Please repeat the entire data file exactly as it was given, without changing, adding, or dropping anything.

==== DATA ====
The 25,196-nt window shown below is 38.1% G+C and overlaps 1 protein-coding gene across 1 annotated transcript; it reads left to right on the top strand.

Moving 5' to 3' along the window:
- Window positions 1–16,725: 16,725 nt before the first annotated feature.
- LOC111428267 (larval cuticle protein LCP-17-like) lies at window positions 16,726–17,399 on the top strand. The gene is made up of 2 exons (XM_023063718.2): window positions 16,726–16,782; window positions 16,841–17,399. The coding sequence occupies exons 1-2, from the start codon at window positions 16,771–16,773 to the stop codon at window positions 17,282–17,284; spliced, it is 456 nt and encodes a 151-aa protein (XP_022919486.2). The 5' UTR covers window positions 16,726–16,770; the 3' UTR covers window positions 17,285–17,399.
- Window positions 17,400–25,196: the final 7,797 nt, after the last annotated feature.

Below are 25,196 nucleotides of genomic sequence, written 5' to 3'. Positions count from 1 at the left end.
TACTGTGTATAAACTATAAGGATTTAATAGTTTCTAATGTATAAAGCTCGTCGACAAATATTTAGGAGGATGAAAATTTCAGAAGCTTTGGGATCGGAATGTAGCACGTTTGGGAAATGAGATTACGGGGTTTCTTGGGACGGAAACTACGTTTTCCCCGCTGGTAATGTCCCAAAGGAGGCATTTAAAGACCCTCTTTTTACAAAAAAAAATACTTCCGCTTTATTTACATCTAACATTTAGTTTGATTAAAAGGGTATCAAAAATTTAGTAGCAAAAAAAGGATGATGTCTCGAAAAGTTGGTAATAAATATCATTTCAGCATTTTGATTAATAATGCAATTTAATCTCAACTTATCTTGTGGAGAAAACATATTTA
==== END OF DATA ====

The 25,196-nt window shown below is 38.1% G+C and overlaps 1 protein-coding gene across 1 annotated transcript; it reads left to right on the top strand.

Moving 5' to 3' along the window:
- Window positions 1–16,725: 16,725 nt before the first annotated feature.
- LOC111428267 (larval cuticle protein LCP-17-like) lies at window positions 16,726–17,399 on the top strand. The gene is made up of 2 exons (XM_023063718.2): window positions 16,726–16,782; window positions 16,841–17,399. The coding sequence occupies exons 1-2, from the start codon at window positions 16,771–16,773 to the stop codon at window positions 17,282–17,284; spliced, it is 456 nt and encodes a 151-aa protein (XP_022919486.2). The 5' UTR covers window positions 16,726–16,770; the 3' UTR covers window positions 17,285–17,399.
- Window positions 17,400–25,196: the final 7,797 nt, after the last annotated feature.

Below are 25,196 nucleotides of genomic sequence, written 5' to 3'. Positions count from 1 at the left end.
TACTGTGTATAAACTATAAGGATTTAATAGTTTCTAATGTATAAAGCTCGTCGACAAATATTTAGGAGGATGAAAATTTCAGAAGCTTTGGGATCGGAATGTAGCACGTTTGGGAAATGAGATTACGGGGTTTCTTGGGACGGAAACTACGTTTTCCCCGCTGGTAATGTCCCAAAGGAGGCATTTAAAGACCCTCTTTTTACAAAAAAAAATACTTCCGCTTTATTTACATCTAACATTTAGTTTGATTAAAAGGGTATCAAAAATTTAGTAGCAAAAAAAGGATGATGTCTCGAAAAGTTGGTAATAAATATCATTTCAGCATTTTGATTAATAATGCAATTTAATCTCAACTTATCTTGTGGAGAAAACATATTTA